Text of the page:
Based on input from the ST Board in previous meetings, there were three changes to the draft project list from May 7th: ST added Madison BRT and a Tacoma Link Extension to TCC. They also clarified an ST Express item to explicitly include capital improvements to the HOV system.

The next step is public outreach, beginning June 4th and continuing through July 8th, using internet resources and public meetings. The staff will present these comments to the board to make final additions and deletions to the project list on August 27th. The project study will improve estimates for everything on the project list, providing better information for the Board to (potentially) form a package in the middle of next year.


State law requires ST to conduct a conceptual study to gauge the impact of various investment levels. The takeaway that ST executive Ric Ilgenfritz highlighted from the conceptual study is, anticlimactically, that the benefits of ST3 expansion are roughly proportional to the size of the revenue package. In his words, “the more you spend, the more you get.” Best case, the maximum system attracts 566,000 daily boardings, or about 200,000 boardings above the ST2 best case.

There’s really not much more to say about the results, depicted in the figure above, and I’m not sure how productive further digging is. But Mr. Ilgenfritz did clarify a few points in response to my questions. Keep in mind that the more spine/less spine variations at spending level 3 are somewhat haphazard; as a quick reminder,the additional corridors in 3a are Ballard/West Seattle. 3b is Ballard plus Totem Lake/Issaquah, 3c is Ballard/West Seattle with no downtown segment, and 3d is just Ballard/Downtown. Option 4 is Ballard/West Seattle plus I-405 BRT. Full scenarios are here.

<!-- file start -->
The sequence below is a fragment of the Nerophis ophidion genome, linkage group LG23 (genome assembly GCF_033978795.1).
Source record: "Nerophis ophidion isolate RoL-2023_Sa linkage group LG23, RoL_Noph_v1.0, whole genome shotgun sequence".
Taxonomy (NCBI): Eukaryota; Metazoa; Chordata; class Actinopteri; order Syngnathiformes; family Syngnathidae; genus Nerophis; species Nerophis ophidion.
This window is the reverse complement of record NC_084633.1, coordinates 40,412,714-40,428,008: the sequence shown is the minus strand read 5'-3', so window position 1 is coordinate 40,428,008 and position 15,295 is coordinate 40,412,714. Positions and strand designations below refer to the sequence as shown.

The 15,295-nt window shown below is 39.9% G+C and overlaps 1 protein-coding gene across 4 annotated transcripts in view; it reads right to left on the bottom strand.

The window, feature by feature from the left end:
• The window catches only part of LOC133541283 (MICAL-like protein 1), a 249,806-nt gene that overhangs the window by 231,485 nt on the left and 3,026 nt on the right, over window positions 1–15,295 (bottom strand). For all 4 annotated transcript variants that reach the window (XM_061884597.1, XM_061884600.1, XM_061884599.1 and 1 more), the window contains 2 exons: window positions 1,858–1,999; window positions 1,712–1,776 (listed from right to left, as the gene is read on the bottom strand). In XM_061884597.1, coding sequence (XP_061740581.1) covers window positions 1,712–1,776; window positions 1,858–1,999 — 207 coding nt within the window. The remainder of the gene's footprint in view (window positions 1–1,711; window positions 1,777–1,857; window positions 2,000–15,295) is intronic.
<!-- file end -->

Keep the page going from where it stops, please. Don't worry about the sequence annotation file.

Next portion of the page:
Continue reading “ST Staff Presents Refined Project List, Conceptual Study Results”

News Roundup: Impacts

The best place for light rail? Federal Way thinks so.
The best place for light rail? Federal Way thinks so.
  • Federal Way didn’t take the advice of yours truly, recommending an I-5 alignment for Link instead of SR 99. Apparently avoiding nebulous ‘impacts’ is worth serving fewer people, with harder to access stations, in halved or nonexistent walksheds, in perpetuity. We need to figure out a way to organize for better outcomes in the suburban subareas. (Federal Way Mirror)
  • Bedroom counties: Only 7% of King County residents commute outside the county, compared to 40% for Snohomish County and 29% for Pierce. (The Urbanist)
  • Our hot housing market: the average Seattle home sells within just 9 days. (Curbed)
  • New ferry: WSDOT’s  M/V Samish is now plying the waters of the San Juans. (Seattle Times, $)
  • Remember LEAP Transit, the new techie bus in San Francisco with $6 fares and $7 cold-pressed juice and luxury seats? It’s been shut down, at least temporarily, for operating without the proper permits. (SFGate)
  • The right tool for the job: Light rail is our best bet, says former state Representative (and Republican) Bill Finkbeiner. (Seattle Times, $)